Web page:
2016 Corn Planting

05 Jul
2015-Corn-Planting

Silver Reef is no stranger to corn. On our land, we plant both grain corn and corn silage. Although they sound similar, when it comes to harvesting their processes are quite different.  Grain corn must grow until the seed has reached dent stage; basically, it has to reach full maturity. Silver Reef has decided to pursue a faster maturing grain corn, which on average takes about 80-90 days. Corn silage, on the other hand, is harvested before it reaches maturity, usually about three weeks before grain corn is usually harvested. This is because the kernel retains moisture if harvested before attaining maturity. Silver Reef has decided to plant a longer maturing silage corn, around 102-109 days.

This year, Silver Reef planted five varieties of corn in an effort to determine which selection works best for us:

  • Blue River 09R19 79 Day (Grain Corn)
  • Prairie Hybrid 136 80 Day (Grain Corn)
  • LG 2414 91 Day (Grain Corn)
  • Blue River 41R00 96 Days (Grain Corn)
  • Prairie Hybrid 5200 109 Days (Corn Silage)
  • LG 2549 109 Day (Corn Silage)

In the northern Colorado area, grain corn is susceptible to frost come early September, so a low day corn is key. By planting early, and picking a corn that has a 79-81 day maturity window, we’re hoping we’ll be able to avoid this danger. In order to decide which option of grain corn works for our purposes, we’ll be tracking the bushels/acre for each variety. Our goal is to hopefully reach 175 bushels/acre for each type. We believe we have enough varieties to make a reasonable decision for next year on what variety and what day to use to ensure our grain corn reaches maturity.

When it comes to corn silage, for the past three years, we have gone with a 96-104 day corn. However, just this past year we’ve been told that a higher day corn––109 to 115––won’t necessarily make it to maturity, but it will produce a tall, leafy plant which will create more silage. And remember, we don’t need corn silage to reach maturity, so this is a good thing. So, for now, we can’t tell if this advice is sound, but as the corn continues to grow we’ll be able to have a better idea.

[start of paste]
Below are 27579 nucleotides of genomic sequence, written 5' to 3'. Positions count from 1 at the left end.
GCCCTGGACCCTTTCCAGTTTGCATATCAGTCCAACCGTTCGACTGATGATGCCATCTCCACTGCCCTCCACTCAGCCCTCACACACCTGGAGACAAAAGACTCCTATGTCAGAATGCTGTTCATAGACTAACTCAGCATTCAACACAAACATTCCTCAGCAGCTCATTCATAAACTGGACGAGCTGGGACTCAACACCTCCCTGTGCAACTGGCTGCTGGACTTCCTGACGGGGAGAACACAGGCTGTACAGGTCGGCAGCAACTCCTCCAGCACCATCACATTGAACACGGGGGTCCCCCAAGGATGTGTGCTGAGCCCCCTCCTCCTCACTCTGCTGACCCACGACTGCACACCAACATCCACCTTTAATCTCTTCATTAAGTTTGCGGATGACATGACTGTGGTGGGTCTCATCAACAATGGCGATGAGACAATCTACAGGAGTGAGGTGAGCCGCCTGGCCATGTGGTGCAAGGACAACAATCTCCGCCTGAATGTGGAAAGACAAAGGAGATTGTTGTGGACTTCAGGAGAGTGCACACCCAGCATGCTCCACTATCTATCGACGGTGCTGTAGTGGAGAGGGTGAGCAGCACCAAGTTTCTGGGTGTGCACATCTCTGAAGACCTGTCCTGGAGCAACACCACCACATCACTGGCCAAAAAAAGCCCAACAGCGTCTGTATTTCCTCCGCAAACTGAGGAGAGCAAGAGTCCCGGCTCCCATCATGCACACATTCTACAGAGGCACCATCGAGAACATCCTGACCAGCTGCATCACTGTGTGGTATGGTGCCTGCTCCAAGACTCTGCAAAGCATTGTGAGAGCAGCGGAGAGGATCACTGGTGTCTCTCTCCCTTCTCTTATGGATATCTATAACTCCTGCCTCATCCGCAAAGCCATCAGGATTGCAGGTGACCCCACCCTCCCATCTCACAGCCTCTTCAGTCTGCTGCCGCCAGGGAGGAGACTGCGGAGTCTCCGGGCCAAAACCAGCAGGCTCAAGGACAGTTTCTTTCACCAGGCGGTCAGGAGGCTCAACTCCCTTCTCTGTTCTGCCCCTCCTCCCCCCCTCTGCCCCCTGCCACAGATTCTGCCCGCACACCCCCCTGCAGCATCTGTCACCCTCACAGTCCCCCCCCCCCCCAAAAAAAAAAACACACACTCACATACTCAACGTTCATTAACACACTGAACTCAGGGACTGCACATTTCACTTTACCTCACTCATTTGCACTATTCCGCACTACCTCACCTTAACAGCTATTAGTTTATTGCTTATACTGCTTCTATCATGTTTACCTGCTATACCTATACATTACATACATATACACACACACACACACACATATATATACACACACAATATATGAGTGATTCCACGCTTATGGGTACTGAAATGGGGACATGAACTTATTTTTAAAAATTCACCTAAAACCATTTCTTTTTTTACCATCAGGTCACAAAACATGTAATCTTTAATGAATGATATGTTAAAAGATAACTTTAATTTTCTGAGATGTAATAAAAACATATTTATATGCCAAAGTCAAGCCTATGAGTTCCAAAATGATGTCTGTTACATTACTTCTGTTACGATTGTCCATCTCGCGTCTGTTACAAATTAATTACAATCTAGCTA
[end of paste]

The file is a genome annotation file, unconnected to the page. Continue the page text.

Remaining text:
Now, it’s not just about maturity with corn. Population is also very important to consider when planting. Population essentially means how many seeds are put into the ground per acre and then, how many seeds are actually germinated. The optimal germination rate on all six of these varieties is 32,500. This can only be reached if the plant has enough room to grow and it isn’t too pressed for competition. Now, this perfect number cannot be reached just by luck. To get this germination rate, more seeds must be planted. Usually, Silver Reef plants between 36,000 and 38,000 seeds and so far, it has worked brilliantly. With only one field below our goal and the rest reaching, if not succeeding that number we’re happy! In fact, in one field we planted at 38,000 seeds and our germination was 37,000. Now initially that sounds great, right? Why wouldn’t it? Well, in theory, yes this would be great news, but in reality, this may be too much. With such a packed field, the corn may end up having too much competition for nutrients and water, not to mention space to properly grow. So, although it could be great, we don’t want to get our hopes up until this process is a bit further along.

With it still so early in development, much of what we have done is still an unknown, but stay tuned because we’ll keep you updated as the corn progresses!

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